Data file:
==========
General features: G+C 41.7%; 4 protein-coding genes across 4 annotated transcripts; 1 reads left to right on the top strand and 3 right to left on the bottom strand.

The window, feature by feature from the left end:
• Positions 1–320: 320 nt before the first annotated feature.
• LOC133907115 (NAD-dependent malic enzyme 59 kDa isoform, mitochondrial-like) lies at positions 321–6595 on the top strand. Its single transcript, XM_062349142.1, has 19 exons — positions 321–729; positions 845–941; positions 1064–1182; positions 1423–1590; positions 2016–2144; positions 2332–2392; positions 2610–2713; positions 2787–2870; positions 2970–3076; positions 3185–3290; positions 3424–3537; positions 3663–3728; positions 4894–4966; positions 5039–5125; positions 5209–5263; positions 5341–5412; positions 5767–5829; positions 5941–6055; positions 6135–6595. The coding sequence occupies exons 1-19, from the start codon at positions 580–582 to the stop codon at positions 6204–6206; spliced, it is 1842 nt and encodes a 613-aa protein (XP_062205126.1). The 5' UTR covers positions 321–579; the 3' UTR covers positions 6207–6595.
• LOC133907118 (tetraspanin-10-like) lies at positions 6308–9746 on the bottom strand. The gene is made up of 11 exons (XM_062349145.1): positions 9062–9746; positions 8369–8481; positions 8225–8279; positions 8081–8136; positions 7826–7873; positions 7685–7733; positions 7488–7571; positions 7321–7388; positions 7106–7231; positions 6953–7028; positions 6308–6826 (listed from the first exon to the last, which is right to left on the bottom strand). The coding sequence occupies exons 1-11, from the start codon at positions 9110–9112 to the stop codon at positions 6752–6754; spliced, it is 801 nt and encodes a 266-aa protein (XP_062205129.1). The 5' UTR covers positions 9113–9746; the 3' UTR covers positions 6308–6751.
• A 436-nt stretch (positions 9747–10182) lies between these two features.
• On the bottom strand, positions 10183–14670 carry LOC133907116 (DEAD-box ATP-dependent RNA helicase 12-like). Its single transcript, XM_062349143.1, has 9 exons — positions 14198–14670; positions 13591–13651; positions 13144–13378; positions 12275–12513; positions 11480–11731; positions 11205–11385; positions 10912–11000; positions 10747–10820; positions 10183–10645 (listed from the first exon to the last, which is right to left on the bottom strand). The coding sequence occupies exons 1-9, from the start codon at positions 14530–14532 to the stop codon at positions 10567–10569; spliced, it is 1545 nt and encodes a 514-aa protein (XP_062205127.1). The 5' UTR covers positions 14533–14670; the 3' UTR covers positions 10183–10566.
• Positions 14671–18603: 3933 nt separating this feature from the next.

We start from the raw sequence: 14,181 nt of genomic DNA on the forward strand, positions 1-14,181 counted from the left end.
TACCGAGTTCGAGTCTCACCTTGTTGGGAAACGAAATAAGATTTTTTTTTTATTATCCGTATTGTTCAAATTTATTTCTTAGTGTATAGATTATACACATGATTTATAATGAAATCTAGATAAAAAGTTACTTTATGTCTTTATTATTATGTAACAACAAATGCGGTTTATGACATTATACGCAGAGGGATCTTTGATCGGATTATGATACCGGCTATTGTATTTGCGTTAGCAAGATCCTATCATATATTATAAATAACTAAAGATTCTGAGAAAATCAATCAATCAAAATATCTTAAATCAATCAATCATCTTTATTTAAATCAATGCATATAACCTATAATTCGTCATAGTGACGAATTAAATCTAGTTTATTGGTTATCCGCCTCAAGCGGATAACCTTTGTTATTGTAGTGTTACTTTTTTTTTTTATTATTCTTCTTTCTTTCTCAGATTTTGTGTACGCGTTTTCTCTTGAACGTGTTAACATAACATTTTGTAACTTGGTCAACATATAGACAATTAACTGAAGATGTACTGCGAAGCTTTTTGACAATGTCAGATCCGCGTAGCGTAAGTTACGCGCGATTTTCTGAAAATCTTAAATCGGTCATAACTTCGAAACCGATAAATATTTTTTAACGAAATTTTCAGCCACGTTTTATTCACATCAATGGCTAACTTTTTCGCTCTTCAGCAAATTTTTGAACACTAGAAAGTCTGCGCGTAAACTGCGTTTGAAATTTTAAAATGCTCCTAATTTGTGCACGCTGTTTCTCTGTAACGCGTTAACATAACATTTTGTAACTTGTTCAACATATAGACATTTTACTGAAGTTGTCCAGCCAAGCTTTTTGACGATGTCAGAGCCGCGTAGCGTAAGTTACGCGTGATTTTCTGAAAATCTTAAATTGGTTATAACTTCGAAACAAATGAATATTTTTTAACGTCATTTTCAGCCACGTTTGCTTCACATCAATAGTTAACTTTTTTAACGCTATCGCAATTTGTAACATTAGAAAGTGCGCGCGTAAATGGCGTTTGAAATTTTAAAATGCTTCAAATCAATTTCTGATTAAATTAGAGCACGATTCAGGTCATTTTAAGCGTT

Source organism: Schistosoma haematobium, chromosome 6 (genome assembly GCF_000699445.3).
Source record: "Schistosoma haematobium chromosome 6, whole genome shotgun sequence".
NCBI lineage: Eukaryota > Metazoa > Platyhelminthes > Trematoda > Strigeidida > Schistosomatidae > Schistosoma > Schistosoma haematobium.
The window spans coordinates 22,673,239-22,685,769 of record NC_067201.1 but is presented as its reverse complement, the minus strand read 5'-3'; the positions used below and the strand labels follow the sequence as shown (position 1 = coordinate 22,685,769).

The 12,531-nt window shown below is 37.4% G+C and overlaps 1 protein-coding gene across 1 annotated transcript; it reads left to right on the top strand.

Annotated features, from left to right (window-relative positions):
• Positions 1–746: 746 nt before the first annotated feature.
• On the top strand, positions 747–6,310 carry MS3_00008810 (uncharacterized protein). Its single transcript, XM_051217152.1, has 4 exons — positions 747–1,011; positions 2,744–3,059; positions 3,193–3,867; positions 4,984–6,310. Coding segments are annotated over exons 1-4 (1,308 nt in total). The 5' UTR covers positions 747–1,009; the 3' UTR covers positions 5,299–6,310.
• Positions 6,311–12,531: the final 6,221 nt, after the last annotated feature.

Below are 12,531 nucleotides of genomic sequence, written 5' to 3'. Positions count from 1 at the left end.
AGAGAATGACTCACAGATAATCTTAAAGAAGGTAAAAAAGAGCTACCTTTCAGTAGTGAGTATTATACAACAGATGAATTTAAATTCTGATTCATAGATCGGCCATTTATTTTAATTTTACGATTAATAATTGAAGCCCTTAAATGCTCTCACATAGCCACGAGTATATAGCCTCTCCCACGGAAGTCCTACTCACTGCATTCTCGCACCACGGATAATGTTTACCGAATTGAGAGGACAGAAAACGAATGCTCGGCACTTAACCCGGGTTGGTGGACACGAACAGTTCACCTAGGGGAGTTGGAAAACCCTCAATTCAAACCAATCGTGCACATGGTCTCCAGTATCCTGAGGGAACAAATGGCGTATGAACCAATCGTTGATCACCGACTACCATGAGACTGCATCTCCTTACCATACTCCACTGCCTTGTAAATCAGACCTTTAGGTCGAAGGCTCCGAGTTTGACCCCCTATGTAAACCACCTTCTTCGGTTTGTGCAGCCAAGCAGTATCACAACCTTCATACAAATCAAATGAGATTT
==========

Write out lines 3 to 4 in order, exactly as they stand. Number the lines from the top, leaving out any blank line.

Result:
• Positions 1–320: 320 nt before the first annotated feature.
• LOC133907115 (NAD-dependent malic enzyme 59 kDa isoform, mitochondrial-like) lies at positions 321–6595 on the top strand. Its single transcript, XM_062349142.1, has 19 exons — positions 321–729; positions 845–941; positions 1064–1182; positions 1423–1590; positions 2016–2144; positions 2332–2392; positions 2610–2713; positions 2787–2870; positions 2970–3076; positions 3185–3290; positions 3424–3537; positions 3663–3728; positions 4894–4966; positions 5039–5125; positions 5209–5263; positions 5341–5412; positions 5767–5829; positions 5941–6055; positions 6135–6595. The coding sequence occupies exons 1-19, from the start codon at positions 580–582 to the stop codon at positions 6204–6206; spliced, it is 1842 nt and encodes a 613-aa protein (XP_062205126.1). The 5' UTR covers positions 321–579; the 3' UTR covers positions 6207–6595.